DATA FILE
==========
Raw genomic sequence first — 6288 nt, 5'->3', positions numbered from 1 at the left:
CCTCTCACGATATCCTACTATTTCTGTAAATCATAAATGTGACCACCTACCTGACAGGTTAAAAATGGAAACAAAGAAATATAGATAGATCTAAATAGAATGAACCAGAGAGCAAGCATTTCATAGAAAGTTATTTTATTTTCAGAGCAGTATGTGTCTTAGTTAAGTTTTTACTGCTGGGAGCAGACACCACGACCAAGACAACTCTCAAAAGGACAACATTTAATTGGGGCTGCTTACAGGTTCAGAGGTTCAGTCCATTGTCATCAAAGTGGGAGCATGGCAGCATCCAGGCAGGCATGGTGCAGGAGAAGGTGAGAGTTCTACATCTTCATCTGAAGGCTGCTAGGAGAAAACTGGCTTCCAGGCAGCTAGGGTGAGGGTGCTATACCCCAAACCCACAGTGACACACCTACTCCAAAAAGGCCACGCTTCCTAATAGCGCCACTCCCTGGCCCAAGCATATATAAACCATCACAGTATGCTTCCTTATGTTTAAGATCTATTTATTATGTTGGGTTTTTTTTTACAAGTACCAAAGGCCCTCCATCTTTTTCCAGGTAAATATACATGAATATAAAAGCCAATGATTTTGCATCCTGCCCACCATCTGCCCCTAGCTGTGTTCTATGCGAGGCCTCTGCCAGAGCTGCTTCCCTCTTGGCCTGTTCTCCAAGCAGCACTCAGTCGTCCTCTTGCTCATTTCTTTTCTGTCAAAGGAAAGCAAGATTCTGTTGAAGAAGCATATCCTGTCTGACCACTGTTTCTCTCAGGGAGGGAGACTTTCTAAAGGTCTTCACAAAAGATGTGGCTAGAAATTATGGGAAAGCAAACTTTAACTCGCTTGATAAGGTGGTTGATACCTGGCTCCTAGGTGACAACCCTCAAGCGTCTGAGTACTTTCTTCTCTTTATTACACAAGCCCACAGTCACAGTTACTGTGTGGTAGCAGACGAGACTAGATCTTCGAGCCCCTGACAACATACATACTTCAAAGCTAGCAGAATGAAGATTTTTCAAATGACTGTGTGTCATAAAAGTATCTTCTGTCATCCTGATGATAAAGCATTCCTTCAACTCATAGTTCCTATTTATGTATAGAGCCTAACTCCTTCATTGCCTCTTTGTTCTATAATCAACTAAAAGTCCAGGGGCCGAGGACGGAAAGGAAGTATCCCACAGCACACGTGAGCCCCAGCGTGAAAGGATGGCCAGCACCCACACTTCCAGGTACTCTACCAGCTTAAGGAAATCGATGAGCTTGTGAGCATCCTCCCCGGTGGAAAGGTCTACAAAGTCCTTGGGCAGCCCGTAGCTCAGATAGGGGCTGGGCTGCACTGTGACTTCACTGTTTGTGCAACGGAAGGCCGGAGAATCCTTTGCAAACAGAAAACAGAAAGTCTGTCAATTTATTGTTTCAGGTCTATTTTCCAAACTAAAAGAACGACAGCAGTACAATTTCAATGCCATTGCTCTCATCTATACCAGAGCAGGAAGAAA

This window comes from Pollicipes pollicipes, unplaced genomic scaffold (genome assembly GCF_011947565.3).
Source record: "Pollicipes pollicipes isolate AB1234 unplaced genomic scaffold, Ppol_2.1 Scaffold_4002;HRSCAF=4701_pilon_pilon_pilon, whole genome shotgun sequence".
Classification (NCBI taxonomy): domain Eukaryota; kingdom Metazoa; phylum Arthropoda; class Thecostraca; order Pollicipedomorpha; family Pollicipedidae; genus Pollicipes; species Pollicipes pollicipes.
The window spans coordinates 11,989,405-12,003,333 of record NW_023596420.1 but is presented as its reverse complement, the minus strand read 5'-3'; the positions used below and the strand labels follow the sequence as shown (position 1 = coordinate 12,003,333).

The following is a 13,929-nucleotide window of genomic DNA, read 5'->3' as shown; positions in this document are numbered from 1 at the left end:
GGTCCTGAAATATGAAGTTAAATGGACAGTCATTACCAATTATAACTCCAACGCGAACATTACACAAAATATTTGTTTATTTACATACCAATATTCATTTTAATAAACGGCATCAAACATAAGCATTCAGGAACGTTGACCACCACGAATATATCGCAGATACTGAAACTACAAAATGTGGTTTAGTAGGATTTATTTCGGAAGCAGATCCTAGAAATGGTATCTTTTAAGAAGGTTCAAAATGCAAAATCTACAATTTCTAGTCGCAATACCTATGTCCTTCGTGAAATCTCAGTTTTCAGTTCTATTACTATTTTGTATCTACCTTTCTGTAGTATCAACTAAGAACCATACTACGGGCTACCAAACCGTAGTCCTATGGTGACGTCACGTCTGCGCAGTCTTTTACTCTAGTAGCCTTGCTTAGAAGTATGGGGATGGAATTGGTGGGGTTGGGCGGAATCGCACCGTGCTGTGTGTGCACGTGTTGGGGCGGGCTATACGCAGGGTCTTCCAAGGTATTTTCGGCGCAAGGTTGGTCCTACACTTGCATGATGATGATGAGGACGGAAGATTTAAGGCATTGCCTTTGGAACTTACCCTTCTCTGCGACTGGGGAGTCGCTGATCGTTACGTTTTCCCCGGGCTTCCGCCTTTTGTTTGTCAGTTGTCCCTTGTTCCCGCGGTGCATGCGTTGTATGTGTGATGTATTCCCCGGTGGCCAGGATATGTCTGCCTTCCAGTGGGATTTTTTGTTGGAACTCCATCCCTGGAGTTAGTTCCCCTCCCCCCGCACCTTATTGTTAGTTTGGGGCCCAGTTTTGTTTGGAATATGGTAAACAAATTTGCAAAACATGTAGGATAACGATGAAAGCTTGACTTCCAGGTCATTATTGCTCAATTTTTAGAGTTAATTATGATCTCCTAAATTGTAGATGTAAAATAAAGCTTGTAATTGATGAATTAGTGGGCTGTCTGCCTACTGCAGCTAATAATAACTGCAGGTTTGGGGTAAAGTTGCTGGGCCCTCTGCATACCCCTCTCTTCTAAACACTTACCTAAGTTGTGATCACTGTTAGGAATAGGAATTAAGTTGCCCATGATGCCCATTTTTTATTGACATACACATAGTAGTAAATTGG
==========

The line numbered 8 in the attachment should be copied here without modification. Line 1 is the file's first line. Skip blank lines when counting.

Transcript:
GGTCCTGAAATATGAAGTTAAATGGACAGTCATTACCAATTATAACTCCAACGCGAACATTACACAAAATATTTGTTTATTTACATACCAATATTCATTTTAATAAACGGCATCAAACATAAGCATTCAGGAACGTTGACCACCACGAATATATCGCAGATACTGAAACTACAAAATGTGGTTTAGTAGGATTTATTTCGGAAGCAGATCCTAGAAATGGTATCTTTTAAGAAGGTTCAAAATGCAAAATCTACAATTTCTAGTCGCAATACCTATGTCCTTCGTGAAATCTCAGTTTTCAGTTCTATTACTATTTTGTATCTACCTTTCTGTAGTATCAACTAAGAACCATACTACGGGCTACCAAACCGTAGTCCTATGGTGACGTCACGTCTGCGCAGTCTTTTACTCTAGTAGCCTTGCTTAGAAGTATGGGGATGGAATTGGTGGGGTTGGGCGGAATCGCACCGTGCTGTGTGTGCACGTGTTGGGGCGGGCTATACGCAGGGTCTTCCAAGGTATTTTCGGCGCAAGGTTGGTCCTACACTTGCATGATGATGATGAGGACGGAAGATTTAAGGCATTGCCTTTGGAACTTACCCTTCTCTGCGACTGGGGAGTCGCTGATCGTTACGTTTTCCCCGGGCTTCCGCCTTTTGTTTGTCAGTTGTCCCTTGTTCCCGCGGTGCATGCGTTGTATGTGTGATGTATTCCCCGGTGGCCAGGATATGTCTGCCTTCCAGTGGGATTTTTTGTTGGAACTCCATCCCTGGAGTTAGTTCCCCTCCCCCCGCACCTTATTGTTAGTTTGGGGCCCAGTTTTGTTTGGAATATGGTAAACAAATTTGCAAAACATGTAGGATAACGATGAAAGCTTGACTTCCAGGTCATTATTGCTCAATTTTTAGAGTTAATTATGATCTCCTAAATTGTAGATGTAAAATAAAGCTTGTAATTGATGAATTAGTGGGCTGTCTGCCTACTGCAGCTAATAATAACTGCAGGTTTGGGGTAAAGTTGCTGGGCCCTCTGCATACCCCTCTCTTCTAAACACTTACCTAAGTTGTGATCACTGTTAGGAATAGGAATTAAGTTGCCCATGATGCCCATTTTTTATTGACATACACATAGTAGTAAATTGG